William's first wife, Charlotte Jane Briscoe—daughter of John Briscoe, himself son of Major Briscoe—bore Irene Briscoe in 1890 and Eileen Caroline in 1893, both in St Olave parish.[12] At age 78, Charlotte Jane died in 1935. Sir Lane's daughter Eileen was married to Nathan Mutch, whose sister was Jane Mutch. In 1935, Sir Lane married Jane Mutch (who died in 1966 at age 82).


Lane was tall, rather thin, seemingly aged slowly, his reactions were often difficult to discern,[1] and yet he often exhibited strong opinions.[2] It was often said that Lane was George Bernard Shaw's model for the scurrilous surgeon, Cutler Walpole—obsessed with excising the "nuciform sac", said to be nickname for the colon—in Shaw's play The Doctor's Dilemma.[13][14] Yet the play was nearly surely about Sir Almroth Wright, whom Lane knew well.[13] After Lane's death, Shaw stated that the play was published long before he had ever heard of Lane, but still regarded Lane's bowel surgeries as "monstrous".[13] And the play well suggests the view of Lane as held by many of Lane's contemporaries.[13]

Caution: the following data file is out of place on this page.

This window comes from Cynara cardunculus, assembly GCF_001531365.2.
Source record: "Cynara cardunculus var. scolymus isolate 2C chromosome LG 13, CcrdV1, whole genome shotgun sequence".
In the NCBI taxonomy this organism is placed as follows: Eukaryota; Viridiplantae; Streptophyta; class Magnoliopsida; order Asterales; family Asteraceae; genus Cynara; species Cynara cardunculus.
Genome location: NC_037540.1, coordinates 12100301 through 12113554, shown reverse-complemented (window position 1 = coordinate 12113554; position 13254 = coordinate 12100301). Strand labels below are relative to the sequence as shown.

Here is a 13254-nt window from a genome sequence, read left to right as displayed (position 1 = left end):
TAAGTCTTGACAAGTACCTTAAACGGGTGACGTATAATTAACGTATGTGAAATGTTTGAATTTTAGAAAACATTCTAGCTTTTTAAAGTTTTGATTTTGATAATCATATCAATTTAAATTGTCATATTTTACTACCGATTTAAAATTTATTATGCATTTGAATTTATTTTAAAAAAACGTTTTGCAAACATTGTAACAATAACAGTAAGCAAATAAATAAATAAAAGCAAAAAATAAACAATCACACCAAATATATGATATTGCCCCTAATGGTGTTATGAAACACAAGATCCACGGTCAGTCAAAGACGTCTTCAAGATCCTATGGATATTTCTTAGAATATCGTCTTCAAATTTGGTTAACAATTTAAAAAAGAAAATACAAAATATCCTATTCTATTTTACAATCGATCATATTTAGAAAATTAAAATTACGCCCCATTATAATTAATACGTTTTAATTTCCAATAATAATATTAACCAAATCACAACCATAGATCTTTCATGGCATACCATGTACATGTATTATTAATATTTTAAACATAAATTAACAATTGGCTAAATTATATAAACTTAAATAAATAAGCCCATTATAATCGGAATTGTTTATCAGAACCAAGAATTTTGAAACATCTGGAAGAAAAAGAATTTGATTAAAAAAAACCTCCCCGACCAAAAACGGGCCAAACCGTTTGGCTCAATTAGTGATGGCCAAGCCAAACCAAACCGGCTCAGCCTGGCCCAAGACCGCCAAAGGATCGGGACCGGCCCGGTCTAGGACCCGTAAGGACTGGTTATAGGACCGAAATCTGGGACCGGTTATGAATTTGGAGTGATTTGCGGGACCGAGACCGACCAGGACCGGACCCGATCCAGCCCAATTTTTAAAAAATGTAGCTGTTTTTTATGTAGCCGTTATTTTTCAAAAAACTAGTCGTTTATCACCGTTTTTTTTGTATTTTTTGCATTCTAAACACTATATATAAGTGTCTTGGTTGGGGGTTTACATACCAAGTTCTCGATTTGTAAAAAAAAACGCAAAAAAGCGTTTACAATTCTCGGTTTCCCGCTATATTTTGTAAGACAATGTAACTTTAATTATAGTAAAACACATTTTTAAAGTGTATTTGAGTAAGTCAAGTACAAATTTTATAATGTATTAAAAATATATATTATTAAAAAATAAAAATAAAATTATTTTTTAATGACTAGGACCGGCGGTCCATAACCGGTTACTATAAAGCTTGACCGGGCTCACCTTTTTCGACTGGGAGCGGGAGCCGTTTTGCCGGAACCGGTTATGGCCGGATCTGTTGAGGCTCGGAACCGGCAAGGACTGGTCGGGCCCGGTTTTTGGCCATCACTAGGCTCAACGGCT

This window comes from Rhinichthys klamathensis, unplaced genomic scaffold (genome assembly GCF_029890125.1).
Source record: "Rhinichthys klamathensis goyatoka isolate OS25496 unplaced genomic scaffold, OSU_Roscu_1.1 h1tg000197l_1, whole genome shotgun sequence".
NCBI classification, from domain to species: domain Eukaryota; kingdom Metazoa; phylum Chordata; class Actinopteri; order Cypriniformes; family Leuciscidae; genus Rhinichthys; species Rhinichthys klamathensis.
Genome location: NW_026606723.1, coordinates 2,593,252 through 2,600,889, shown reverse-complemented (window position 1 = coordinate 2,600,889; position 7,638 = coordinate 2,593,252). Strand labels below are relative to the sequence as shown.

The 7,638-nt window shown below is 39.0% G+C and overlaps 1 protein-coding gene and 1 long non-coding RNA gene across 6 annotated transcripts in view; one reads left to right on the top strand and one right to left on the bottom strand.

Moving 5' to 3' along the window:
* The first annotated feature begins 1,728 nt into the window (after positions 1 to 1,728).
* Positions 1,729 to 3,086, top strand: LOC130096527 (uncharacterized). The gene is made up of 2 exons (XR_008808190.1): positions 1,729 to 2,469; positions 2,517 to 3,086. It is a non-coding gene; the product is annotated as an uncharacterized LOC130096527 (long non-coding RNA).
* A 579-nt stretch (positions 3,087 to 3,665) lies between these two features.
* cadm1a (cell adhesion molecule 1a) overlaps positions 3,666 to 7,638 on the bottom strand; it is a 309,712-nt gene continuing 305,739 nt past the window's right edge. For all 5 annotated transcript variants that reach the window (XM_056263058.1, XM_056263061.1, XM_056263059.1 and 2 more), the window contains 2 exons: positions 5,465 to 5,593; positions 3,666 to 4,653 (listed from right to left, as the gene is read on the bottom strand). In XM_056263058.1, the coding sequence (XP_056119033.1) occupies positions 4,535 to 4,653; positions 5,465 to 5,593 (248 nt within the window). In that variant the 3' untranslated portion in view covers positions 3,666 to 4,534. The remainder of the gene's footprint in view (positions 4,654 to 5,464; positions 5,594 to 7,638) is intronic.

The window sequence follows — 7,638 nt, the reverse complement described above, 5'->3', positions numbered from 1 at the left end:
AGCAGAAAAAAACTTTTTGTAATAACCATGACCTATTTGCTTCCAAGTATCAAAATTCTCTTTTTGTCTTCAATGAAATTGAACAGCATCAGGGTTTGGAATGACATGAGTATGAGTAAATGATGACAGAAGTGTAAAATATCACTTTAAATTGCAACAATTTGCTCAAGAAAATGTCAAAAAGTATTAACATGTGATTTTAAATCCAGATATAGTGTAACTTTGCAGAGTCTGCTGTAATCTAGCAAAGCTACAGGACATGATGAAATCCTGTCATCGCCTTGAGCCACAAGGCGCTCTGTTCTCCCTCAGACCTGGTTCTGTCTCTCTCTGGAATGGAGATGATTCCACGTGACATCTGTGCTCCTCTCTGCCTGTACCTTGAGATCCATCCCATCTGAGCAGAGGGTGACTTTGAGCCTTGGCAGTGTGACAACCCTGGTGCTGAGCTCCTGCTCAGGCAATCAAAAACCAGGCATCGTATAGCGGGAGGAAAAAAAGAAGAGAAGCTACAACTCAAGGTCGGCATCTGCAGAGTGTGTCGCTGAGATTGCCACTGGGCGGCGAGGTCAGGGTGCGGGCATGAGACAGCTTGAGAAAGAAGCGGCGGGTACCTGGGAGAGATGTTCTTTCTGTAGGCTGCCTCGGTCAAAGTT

After 1924, abandoning his private medical practice as well as surgery, Lane's public devotion was social medicine and public education on dietary and lifestyle subversion of constipation and promotion of general wellbeing, his New Health.[15] Of diverse interests, Lane traveled frequently, often visiting America, while gaining friends and colleagues internationally.[2] Among his associates and acquaintances were Alexis Carrel, John Benjamin Murphy, Elie Metchnikoff, Sir James Mackenzie, William Worrall Mayo and sons William James Mayo and Charles Horace Mayo of Mayo Clinic fame.[8]